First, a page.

Do as much as you can, walking is really good and so is swiming. Feel welcome to email me… i researched this injury and does and don’t for over a half year;)
that’s too bad about your back.
i do enjoy commiserating with folks here though and learning about their physical issues. i gather that lots of people on pnet are older than i and i know i look forward to the same problems if i don’t have em already. sometimes i make adjustments just on advice from other sufferers to avoid those injuries.
as for kayaking, i’m concerned that it may be hard on your back. the legs out sitting position is quite hard for some people. i do both canoeing and kayaking and find canoeing marginally easier on the back due to the variety of sitting positions. some good advice on previous posts, best wishes for years of paddling!
Don’t have to…
…be older. I’ve meet several ppl in therapy that were in their early to mid 20s with ruptured disc. I was 29 when I injured my. From what I’ve learned it is more more common to rupture disc during the 20s to mid 30s. All it takes is one bad move… mine was trying to lift something to heavy in the garage. But hey, you gotta move on and work with what you got.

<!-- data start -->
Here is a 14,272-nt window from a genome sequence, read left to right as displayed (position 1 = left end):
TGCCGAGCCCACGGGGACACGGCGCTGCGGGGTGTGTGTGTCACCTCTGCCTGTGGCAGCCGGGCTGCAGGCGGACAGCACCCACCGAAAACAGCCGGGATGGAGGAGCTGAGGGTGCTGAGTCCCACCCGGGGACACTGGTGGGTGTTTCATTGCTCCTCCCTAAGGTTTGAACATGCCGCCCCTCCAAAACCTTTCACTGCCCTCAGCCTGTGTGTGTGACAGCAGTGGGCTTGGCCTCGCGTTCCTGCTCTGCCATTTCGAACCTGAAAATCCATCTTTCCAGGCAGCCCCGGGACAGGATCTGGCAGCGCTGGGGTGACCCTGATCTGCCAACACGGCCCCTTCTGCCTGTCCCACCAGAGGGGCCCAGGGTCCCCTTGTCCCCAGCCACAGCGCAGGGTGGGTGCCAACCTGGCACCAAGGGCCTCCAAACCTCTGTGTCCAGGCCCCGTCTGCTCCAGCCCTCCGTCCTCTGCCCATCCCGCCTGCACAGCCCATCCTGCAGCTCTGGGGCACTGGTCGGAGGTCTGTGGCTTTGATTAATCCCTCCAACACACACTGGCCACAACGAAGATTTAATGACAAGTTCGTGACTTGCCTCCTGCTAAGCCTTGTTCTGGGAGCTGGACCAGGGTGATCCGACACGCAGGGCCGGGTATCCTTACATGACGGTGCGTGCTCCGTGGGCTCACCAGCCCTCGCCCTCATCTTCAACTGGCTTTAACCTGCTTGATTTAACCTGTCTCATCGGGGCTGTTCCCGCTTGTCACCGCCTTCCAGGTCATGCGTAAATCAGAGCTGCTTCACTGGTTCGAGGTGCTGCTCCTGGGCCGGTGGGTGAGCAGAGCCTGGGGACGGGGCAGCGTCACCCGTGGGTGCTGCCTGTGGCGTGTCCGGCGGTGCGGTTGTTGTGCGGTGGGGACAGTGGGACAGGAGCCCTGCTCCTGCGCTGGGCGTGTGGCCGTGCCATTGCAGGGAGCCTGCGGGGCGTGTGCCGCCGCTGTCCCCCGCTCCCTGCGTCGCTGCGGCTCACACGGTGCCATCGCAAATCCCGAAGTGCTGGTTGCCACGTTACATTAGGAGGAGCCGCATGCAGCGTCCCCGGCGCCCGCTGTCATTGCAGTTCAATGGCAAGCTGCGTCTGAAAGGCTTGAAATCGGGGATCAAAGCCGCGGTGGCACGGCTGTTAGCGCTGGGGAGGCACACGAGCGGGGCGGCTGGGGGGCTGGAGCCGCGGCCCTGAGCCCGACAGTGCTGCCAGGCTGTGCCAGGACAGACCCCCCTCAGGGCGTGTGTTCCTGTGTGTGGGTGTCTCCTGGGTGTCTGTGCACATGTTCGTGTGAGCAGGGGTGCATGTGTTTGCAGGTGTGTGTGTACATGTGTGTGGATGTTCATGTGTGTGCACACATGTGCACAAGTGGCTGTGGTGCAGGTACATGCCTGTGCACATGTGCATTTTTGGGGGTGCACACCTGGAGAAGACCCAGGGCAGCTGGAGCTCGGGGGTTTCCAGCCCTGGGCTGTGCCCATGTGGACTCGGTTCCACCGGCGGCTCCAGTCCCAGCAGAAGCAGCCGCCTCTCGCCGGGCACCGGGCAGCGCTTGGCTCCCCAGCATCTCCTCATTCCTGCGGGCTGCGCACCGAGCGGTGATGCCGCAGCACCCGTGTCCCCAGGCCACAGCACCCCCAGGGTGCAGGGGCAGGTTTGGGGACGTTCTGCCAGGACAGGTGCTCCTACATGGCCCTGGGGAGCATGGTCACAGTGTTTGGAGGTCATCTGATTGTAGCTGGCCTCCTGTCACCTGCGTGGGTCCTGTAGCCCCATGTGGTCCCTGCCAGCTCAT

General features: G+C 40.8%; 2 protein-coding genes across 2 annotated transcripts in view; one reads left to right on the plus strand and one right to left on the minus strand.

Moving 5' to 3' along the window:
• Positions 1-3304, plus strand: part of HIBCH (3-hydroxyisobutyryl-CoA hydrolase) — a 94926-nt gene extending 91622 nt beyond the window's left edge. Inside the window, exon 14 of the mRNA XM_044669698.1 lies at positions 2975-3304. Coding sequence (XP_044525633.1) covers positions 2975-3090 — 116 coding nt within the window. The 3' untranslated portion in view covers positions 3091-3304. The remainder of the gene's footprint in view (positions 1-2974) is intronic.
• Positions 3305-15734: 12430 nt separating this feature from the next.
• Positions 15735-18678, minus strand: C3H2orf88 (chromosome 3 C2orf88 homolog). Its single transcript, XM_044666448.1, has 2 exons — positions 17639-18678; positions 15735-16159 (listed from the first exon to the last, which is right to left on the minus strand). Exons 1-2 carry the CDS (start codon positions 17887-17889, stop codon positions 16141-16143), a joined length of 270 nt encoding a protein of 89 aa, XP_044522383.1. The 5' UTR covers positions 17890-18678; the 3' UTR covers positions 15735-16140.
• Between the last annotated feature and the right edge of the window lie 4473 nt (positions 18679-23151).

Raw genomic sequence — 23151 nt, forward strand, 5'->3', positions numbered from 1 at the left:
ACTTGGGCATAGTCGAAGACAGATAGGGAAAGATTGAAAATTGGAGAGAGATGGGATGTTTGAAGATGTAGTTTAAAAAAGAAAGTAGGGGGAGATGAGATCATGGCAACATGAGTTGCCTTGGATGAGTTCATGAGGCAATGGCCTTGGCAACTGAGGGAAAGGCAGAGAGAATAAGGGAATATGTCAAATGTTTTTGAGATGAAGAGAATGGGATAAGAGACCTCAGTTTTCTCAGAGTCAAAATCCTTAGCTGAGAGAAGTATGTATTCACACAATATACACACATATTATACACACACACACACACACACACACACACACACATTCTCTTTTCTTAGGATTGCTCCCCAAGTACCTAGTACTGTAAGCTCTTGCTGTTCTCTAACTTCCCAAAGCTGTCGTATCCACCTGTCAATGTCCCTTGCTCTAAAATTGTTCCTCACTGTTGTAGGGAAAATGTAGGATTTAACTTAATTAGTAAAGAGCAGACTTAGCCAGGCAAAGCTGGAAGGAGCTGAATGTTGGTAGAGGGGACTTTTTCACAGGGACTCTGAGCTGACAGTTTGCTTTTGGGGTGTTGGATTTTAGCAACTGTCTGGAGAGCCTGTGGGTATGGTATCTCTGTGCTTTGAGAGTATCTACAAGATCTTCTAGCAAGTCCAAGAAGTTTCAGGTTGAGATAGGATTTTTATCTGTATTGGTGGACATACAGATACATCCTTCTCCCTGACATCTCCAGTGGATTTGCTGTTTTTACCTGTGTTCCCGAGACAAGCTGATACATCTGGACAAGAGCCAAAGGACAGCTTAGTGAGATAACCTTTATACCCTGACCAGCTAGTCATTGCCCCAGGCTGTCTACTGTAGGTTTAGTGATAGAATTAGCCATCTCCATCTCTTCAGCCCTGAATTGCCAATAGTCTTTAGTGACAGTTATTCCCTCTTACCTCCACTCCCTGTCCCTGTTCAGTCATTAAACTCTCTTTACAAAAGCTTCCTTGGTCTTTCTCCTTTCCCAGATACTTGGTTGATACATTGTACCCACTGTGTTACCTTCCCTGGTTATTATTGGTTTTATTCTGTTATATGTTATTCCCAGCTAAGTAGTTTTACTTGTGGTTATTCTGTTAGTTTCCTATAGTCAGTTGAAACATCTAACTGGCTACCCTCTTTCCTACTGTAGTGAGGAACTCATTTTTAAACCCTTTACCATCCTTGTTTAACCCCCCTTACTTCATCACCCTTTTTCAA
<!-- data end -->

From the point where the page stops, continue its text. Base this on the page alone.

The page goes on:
Sorry not trying to hijack your tread… I’ll shutup now;)
Gave up kayaking
I gave up kayaking after two herniated discs and continuing problems. In stead I’ve found I can canoe all day by alternating sitting with kneeling. I also found I could sit and row all day. I would have never guessed that r.owing would actually make my back feel better, but it does.
I can kayak for about a half hour a day; any more and I’m crippled for a few days.
I recommend you borrow a kayak or rent it before you buy. if it doesn’t work out they sell really nice and fast canoes too. They are just not as trendy
I had my back surgery, L4 microdisectomy, at the end of November and I can feel improvement every week. I am looking forward to kayaking in the spring. I asked my surgeon about kayaking and he said not now but in a few months. I can’t break through the ice now anyway. So for now I am doing my therapy evercises.
I hope your recovery is as good as mine is so far. And listen to the doctor. Don’t hurry the recovery. I have heard of those he over did it with lifting and bending prematurely and are in trouble now.
To answer your question - the most
supportive and adjustable seat I have found is the Phase 3 in WS kayaks. I too feel your pain. I re-ruptured the disc between L3 and 4 in December and am now, hopefully, on the mend.
I think it was Greyak who talked about his back feeling better after paddling when it is done correctly. I have had the same experience. IMHO , the danger to your back occurs during loading and unloading the boat ,and getting in and out, not paddling it. I will shortly buy a trailer so I don’t have to lift any more boats.
Look at the Pungo 140. It is a touring rec. boat with a Phase 3 seat and an open cockpit. It might be a good rehab boat.